Lil Nas X with background of prison cells overlaid with colors of the rainbow.
Illustration by Teresa Tauchi. Photo of Lil Nas X by Jean_Nelson on Depositphotos.

Lil Nas X’s 2021 music video “Industry Baby” opens in a courtroom, as the young artist is sentenced to five years in the fictional Montero State Prison. The video features boldly gay scenes, including an all-male nude dance party in a prison shower. 

While the video is entertaining, it does nothing to show what many queer and transgender people endure behind bars. 

In Black & Pink News, Ky Peterson says of Lil Nas X: “He’s a guy that is unapologetically gay, and he just lets everyone see him the way he is. … He has a way of saying whatever is on his mind and not caring how people feel about it.” 

Here we have an entertainer who doesn’t mind boldly representing being gay. Yet his music video set in prison fails to bring awareness to the horrors that LGBTQIA+ people face while incarcerated.

Not many people are aware of the suffering that transgender and queer people sustain in prison — the rapes, the threats, the humiliation, the discrimination and, in some cases, the loss of life. 

The rights of transgender people are too often ignored by the criminal justice system. And in my experience some prison officials treat transgender people as freaks of nature who shouldn’t have rights. 

Lil Nas X’s massive platform, combined with his bombastic proclamations of belonging to the LGBTQIA+ community, comes with responsibility. If he doesn’t take every opportunity to expose the injustices that our community endures, I feel like he has failed the community he claims to represent. When you are aware that serious problems exist — as Lil Nas X surely is — and you make a video that pulls a blanket over them instead of exposing them, that is a failure of responsibility.

Let’s be clear: In prison, there is no celebration among trans men, women or other queer. There is no dancing.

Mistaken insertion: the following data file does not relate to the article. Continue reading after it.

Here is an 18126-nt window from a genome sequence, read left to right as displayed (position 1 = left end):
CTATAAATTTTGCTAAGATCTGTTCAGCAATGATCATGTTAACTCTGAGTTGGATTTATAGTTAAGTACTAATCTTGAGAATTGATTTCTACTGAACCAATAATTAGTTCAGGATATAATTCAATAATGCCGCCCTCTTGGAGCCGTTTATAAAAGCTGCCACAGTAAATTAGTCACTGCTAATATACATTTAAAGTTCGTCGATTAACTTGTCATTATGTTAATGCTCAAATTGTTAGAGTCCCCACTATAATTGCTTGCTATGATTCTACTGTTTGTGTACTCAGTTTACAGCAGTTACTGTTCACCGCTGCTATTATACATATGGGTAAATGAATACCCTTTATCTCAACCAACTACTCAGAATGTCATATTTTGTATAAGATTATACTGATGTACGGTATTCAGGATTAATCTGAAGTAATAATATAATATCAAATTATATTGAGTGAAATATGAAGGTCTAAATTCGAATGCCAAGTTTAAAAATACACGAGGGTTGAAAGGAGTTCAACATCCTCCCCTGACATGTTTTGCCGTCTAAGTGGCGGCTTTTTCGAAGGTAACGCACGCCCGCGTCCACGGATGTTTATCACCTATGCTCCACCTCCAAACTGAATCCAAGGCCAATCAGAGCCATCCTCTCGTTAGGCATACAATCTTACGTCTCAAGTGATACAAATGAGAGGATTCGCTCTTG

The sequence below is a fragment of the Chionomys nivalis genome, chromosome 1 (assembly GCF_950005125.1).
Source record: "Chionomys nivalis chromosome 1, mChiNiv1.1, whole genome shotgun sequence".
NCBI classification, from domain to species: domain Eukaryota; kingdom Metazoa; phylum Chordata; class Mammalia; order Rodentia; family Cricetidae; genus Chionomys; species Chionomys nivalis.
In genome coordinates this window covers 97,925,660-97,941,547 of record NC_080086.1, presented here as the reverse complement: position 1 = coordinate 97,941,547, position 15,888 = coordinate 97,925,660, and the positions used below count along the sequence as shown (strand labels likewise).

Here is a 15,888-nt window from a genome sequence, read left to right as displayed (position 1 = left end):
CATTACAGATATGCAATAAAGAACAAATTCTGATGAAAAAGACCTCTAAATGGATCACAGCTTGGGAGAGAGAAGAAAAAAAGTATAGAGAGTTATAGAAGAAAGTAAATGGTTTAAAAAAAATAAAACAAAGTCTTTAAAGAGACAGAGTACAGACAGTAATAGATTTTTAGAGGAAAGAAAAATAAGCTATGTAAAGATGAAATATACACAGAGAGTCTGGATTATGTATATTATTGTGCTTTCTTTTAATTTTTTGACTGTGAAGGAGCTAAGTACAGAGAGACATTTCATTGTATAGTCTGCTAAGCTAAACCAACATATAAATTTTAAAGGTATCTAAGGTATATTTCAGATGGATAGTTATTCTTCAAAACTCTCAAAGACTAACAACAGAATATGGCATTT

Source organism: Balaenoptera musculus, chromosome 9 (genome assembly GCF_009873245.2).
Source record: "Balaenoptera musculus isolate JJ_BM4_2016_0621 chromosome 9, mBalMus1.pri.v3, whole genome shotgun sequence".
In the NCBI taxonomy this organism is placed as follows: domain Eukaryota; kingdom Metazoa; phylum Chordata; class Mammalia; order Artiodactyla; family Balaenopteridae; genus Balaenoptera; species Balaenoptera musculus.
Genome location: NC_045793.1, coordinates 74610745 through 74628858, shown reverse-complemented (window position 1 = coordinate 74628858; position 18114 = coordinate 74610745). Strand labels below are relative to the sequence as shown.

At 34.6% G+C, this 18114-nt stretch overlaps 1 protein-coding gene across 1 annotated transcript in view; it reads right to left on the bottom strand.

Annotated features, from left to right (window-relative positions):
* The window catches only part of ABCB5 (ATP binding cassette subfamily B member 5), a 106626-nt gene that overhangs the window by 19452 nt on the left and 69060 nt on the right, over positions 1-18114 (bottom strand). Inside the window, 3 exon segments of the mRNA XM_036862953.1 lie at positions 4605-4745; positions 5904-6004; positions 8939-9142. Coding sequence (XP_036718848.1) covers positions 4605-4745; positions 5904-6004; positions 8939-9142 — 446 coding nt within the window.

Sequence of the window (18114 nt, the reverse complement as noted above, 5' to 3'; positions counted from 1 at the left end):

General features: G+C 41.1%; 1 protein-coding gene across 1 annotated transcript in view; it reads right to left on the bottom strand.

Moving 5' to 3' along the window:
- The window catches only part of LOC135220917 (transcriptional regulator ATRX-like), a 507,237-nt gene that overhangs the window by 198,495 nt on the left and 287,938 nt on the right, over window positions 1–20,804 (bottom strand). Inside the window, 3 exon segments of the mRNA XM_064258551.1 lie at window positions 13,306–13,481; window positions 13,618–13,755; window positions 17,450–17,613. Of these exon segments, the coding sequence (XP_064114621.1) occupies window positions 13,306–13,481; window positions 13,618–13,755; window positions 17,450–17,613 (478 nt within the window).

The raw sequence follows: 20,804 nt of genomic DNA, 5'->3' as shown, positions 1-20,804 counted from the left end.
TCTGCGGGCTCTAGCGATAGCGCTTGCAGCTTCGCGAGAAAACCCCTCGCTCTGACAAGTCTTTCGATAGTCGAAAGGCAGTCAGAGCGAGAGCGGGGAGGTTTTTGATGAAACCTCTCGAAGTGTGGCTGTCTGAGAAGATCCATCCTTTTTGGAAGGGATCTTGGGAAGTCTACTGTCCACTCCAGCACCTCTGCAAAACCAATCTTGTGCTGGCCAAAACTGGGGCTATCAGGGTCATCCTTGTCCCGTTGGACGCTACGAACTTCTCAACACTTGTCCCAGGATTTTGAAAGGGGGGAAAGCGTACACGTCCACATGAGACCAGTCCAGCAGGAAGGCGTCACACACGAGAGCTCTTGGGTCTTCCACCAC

While I disagree with his representation of queer life in prison, Lil Nas X deserves credit for having used his noteriety to help others in the past.

The same summer this music video debuted, Lil Nas X started the “Bail X Fund” with the Bail Project, a national nonprofit, to raise money for cash bail and free people from jail. That fund has raised more than $45,000 and is part of a larger effort that raised close to $500,000 for 16 different charities supporting marginalized communities.

These deeds show that Lil Nas X is not only a talented performer, but has grasped the importance of his platform. That only makes it more disappointing that he didn’t produce a music video portraying the harsh realities of prison life for LGBTQIA+ people. 

I’m not saying Lil Nas X should have solutions. This isn’t a personal attack. It’s a call to action — or, rather, a call for help. 

Lil Nas X has the power to reach millions of people, so he must use his megaphone to expose the systemic racism and chronic injustices the incarcerated LGBTQIA+ community endures. 

LGBTQIA+ prisoners are fighting for their lives. I don’t have enough room to write all the names of the transgender people who have died in jails and prisons, but several high-profile cases have occurred in the last couple of years. For many of us who survive and ultimately get free, we leave with enduring psychological scars.

For the queer and transgender community, prisons inflict unimaginable pain and suffering. Despite what you might see on TV, there is no party in here. 

(Additional reporting by PJP)

Disclaimer: The views in this article are those of the author. Prison Journalism Project has verified the writer’s identity and basic facts such as the names of institutions mentioned.

Republish our articles for free, online or in print, under a Creative Commons license.

Khaȧliq Shakur

Khaȧliq Shakur is a trans writer incarcerated in Texas.